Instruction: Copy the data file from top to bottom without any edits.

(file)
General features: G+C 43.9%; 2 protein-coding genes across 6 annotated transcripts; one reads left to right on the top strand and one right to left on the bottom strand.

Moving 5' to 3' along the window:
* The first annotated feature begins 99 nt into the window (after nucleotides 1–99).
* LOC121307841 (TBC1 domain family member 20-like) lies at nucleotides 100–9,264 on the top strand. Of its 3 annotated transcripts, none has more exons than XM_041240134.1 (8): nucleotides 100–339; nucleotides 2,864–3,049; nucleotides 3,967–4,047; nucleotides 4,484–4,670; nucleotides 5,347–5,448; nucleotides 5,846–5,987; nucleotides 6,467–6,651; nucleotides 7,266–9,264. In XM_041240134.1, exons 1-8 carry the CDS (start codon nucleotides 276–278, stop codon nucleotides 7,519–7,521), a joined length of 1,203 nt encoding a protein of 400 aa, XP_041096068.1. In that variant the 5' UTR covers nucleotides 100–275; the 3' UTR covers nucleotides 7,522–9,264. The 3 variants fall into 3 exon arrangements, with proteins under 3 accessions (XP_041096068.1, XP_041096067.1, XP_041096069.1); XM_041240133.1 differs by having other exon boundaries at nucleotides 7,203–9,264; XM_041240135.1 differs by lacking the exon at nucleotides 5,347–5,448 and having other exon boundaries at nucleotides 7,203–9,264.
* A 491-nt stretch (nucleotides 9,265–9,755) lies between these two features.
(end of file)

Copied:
General features: G+C 43.9%; 2 protein-coding genes across 6 annotated transcripts; one reads left to right on the top strand and one right to left on the bottom strand.

Moving 5' to 3' along the window:
* The first annotated feature begins 99 nt into the window (after nucleotides 1–99).
* LOC121307841 (TBC1 domain family member 20-like) lies at nucleotides 100–9,264 on the top strand. Of its 3 annotated transcripts, none has more exons than XM_041240134.1 (8): nucleotides 100–339; nucleotides 2,864–3,049; nucleotides 3,967–4,047; nucleotides 4,484–4,670; nucleotides 5,347–5,448; nucleotides 5,846–5,987; nucleotides 6,467–6,651; nucleotides 7,266–9,264. In XM_041240134.1, exons 1-8 carry the CDS (start codon nucleotides 276–278, stop codon nucleotides 7,519–7,521), a joined length of 1,203 nt encoding a protein of 400 aa, XP_041096068.1. In that variant the 5' UTR covers nucleotides 100–275; the 3' UTR covers nucleotides 7,522–9,264. The 3 variants fall into 3 exon arrangements, with proteins under 3 accessions (XP_041096068.1, XP_041096067.1, XP_041096069.1); XM_041240133.1 differs by having other exon boundaries at nucleotides 7,203–9,264; XM_041240135.1 differs by lacking the exon at nucleotides 5,347–5,448 and having other exon boundaries at nucleotides 7,203–9,264.
* A 491-nt stretch (nucleotides 9,265–9,755) lies between these two features.